In 2009 diet soda sales soared over $8.5 billion for the first time. But their popularity is now past its peak. Since 2010 diet soda sales have fallen by 20%, and this year diet soda is projected to drop another 5%.
Apparently Americans (and people worldwide) are becoming increasingly aware of the dangers of artificial sweeteners, even though the American Beverage Association continues to reassure us that they are safe. As more and more research is released, people have become more cautious about their consumption of sweeteners in general.
So how did diet soda become so popular? It’s probably in part due to the thought that fewer calories in equals weight loss. Sadly, many consumers mistakenly believe that if they consume zero-calorie drinks, it will help them reach their weight loss goals. Many even think they’re making healthier choices; but sadly, the opposite is true.
Calorie-free does not equal healthy.
If anything, diet soda makes people fat.
Because humans are hard-wired to prefer the taste of sweet (it’s believed this was our way of protecting ourselves from things that were poisonous), we naturally gravitate towards sweeter foods. When we eat sugar we experience the sweet taste in our mouth, and our body responds by releasing the hormone insulin (our fat storing hormone).
Obviously, too much sugar in any form is not in our best interest, but artificial sweeteners are proving to be worse. First, they contribute to insulin resistance and glucose intolerance, which causes the body to store visceral fat. And visceral fat (aka ‘belly’ fat) is associated with increased risk for cardiovascular disease, inflammation, and Type 2 diabetes.
Second, there is evidence that artificial sweeteners actually increase appetite and intensify cravings for other sugary and starchy carbohydrate foods, which when overconsumed ultimately lead to weight gain.
Another problem with diet soda is that it may also be addictive. Artificial sweeteners can be up to 600 times sweeter than cane sugar but surprisingly, they actually are LESS satisfying than natural sugars, which may explain why the body continues to crave more of it (because the body never got its needs met in the first place). So it’s no surprise that those who do drink diet soda typically consume an average of three drinks per day, and as you can imagine it really is hard to have just one.
Between the mindset that diet drinks are good choices (zero calorie) and the overstimulation of sweet receptors by artificial sweeteners, diet soda drinkers often struggle with their health and weight. In addition to contributing to insulin resistance, increased hunger, and its addictive nature, artificial sweeteners can cause the taste palate of diet soda drinkers to become less sensitive to normal food flavors.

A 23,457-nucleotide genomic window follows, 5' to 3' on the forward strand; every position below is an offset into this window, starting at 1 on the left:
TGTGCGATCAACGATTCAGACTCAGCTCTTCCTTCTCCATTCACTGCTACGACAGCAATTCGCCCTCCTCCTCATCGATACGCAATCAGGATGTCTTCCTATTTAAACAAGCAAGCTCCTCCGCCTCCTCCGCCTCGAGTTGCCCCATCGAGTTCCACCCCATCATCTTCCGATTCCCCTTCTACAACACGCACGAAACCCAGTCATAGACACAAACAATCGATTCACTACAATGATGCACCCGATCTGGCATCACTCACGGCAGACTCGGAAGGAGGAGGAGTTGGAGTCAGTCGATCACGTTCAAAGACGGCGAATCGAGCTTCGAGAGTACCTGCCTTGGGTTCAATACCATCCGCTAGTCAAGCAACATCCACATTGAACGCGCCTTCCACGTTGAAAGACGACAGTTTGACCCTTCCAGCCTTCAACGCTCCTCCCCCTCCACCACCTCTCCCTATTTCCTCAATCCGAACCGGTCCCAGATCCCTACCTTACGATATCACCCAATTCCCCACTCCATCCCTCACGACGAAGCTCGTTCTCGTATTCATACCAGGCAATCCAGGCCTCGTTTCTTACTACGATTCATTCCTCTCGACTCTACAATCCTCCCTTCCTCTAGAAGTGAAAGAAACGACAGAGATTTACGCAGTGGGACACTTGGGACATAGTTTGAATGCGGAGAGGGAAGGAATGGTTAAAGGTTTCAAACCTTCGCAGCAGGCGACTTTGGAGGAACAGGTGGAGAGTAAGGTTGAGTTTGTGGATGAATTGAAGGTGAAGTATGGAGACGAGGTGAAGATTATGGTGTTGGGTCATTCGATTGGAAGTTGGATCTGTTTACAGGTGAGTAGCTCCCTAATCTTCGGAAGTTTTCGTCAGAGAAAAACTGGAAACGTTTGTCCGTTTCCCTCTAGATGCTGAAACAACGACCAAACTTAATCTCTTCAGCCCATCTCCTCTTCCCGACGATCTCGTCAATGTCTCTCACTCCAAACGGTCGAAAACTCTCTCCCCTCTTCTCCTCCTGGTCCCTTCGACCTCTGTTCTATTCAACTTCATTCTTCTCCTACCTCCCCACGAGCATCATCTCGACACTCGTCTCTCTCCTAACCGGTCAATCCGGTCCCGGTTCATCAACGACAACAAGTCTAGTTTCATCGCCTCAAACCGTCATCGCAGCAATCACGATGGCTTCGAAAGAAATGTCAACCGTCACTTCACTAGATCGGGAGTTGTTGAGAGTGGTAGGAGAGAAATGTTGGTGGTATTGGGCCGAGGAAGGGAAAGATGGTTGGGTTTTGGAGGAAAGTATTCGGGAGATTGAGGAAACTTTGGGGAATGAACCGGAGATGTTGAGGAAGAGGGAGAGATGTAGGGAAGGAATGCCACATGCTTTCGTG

This probably explains why many develop a dislike for the taste of whole foods. Sadly, a diet low in whole foods can lead to malnourishment and obesity. (Yes, most people who are overweight or are malnourished! They keep eating because the body continues to ask for more food hoping it will eventually get the nourishment it needs, but it usually doesn’t.)
Perhaps the makers of diet sodas (and other diet beverages) originally had good intentions when they wanted to help people enjoy zero-calorie drinks that tasted sweet, but the evidence continues to mount that diet products just aren’t good for you.
Unfortunately, diet soda isn’t the only consumable product containing artificial sweeteners. Beware if you come across any labels with the words “diet” or “sugar free” because they are also likely to contain artificial sweeteners (including gum, candy, ice cream, yogurt and other processed foods).
So unless you’re interested in slowing down your metabolism, gaining weight, becoming diabetic, or developing cardiovascular disease, you probably want to steer clear of all artificial sweeteners or any products containing saccharin, aspartame, acesulfame, neotame, and sucralose.
All content on this website is for educational purposes only. Always discuss any dietary modifications, dietary supplement use, or adjustments in dosages of any prescription medications with your doctor.